More boobs please.

The participatory culture of today allows citizens more freedoms to create a powerful message and the evolution of convergence has made it easier than ever before to say what we want, to who we want and even having the capacity to remain anonymous. With this freedom though there comes a downside of an online world filled with negativity and hate…

In 2012, over 85% of people said that they had witnessed some form of online bullying and one of the most prominent forms of online mistreatment is that of misogyny and sexism. Online trolling is as old as the first forms of social media and it refers to the posting of harmful and derogatory comments in order to acquire an emotional response from the victim. Sometimes they are funny and meant in jest whilst other times the boundaries are pushed too far and sometimes end in death. Often these people troll the internet under aliases or anonymous accounts and this means they are hard to find, report and punish.

Many modern day women are taking advantage of the internet, allowing them to speak their minds and have begun posting on all issues current to themselves and the world. This is when trolls attack, they use gender, sexual innuendoes, fashion and all sort of other irrelevant comments to demoralise and insult the minority groups to feel a sense of self-empowerment and superiority. This has been the case for Alanah Pearce, a videogame journalist who makes regular videos for numerous YouTube channels. She has been faced with much sexism on her social networking sites and her professional websites with most hateful comments not at all related to her content.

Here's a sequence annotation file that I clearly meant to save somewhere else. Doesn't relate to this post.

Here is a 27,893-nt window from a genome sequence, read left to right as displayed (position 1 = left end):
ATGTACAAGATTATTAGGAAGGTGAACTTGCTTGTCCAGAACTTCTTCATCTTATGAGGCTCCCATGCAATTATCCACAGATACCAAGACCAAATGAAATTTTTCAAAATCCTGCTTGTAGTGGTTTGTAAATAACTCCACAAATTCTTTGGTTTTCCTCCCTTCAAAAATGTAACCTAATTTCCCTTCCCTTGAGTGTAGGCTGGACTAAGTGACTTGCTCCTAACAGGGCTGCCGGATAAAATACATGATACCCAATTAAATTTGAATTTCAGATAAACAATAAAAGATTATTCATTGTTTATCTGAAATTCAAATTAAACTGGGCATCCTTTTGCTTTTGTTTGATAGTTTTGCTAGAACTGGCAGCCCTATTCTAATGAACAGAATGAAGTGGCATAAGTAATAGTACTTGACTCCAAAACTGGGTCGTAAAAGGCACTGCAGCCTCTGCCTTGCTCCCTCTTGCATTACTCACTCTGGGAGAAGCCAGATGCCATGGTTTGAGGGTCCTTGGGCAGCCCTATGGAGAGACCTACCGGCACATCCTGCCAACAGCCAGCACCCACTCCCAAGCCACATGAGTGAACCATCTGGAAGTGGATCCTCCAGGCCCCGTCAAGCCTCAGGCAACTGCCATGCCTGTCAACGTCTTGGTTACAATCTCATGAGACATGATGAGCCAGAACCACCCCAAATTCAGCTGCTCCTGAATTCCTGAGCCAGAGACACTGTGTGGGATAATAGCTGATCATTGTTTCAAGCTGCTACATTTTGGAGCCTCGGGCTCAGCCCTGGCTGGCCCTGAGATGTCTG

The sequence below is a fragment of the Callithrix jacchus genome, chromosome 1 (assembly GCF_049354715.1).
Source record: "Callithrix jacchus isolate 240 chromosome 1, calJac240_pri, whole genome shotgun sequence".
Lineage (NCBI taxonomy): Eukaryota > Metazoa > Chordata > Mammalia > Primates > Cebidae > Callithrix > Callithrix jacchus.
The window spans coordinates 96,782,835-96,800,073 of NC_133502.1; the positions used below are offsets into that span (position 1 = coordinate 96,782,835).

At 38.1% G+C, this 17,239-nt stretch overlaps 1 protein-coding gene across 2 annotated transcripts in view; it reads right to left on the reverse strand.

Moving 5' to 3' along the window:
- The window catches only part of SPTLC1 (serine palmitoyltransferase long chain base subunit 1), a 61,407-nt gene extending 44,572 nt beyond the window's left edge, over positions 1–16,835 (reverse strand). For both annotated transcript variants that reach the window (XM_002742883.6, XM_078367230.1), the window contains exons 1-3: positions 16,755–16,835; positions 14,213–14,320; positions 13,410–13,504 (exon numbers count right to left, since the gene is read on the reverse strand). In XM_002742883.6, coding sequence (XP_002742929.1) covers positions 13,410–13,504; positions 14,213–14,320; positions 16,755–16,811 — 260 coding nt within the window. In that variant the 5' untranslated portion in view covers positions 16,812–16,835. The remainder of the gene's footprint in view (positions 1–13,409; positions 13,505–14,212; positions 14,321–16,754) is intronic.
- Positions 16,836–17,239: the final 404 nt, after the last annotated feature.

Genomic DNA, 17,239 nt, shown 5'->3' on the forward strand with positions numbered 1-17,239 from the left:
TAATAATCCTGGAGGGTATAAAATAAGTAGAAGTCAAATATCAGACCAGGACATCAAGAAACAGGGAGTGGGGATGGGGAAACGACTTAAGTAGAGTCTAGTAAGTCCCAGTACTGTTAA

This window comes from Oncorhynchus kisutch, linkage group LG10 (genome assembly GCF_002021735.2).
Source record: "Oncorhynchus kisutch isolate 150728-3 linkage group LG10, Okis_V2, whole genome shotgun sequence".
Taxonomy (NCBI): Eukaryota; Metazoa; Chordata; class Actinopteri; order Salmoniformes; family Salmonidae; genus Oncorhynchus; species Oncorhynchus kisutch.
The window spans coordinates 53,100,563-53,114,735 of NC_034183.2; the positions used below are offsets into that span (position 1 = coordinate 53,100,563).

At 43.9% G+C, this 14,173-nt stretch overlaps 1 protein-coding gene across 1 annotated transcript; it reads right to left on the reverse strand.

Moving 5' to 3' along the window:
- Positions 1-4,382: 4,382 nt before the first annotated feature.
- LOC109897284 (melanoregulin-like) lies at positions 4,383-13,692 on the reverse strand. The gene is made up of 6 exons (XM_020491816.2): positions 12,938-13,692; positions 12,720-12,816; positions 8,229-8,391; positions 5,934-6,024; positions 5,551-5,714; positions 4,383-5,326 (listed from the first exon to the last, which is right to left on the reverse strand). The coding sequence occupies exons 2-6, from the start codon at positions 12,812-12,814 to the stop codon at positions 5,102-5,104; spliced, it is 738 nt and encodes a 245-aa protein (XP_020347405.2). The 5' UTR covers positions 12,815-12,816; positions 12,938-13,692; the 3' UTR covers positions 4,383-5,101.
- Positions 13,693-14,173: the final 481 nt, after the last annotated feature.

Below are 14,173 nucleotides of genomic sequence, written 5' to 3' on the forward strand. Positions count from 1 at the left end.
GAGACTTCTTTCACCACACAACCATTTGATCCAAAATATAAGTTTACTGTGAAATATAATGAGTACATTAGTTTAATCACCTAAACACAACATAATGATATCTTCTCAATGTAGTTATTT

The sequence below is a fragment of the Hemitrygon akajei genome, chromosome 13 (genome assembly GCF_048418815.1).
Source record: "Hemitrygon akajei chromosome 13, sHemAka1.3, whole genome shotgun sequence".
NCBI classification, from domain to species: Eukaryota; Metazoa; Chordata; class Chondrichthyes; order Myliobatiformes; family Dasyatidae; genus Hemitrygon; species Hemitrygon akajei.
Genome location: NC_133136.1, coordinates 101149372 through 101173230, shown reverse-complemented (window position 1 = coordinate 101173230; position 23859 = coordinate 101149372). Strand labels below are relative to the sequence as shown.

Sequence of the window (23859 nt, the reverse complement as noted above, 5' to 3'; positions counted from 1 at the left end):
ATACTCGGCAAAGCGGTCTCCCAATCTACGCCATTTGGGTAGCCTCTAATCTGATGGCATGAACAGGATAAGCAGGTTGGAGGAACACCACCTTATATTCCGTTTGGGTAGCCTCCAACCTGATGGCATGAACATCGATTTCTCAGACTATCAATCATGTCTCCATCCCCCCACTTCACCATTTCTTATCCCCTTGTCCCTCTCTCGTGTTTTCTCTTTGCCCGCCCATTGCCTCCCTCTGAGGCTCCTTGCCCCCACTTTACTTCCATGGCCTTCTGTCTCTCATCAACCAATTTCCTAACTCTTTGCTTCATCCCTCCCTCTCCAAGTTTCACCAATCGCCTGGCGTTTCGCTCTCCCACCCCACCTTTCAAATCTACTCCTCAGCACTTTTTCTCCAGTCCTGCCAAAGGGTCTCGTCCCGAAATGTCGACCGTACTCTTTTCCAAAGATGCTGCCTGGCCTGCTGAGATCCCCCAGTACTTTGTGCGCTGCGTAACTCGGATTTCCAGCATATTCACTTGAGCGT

Everyone is technically entitled to their own opinion so it has proven difficult to address rules and guidelines regarding people’s voices being heard online but to what extent should we allow this to continue and when will it go far enough that action will be done?


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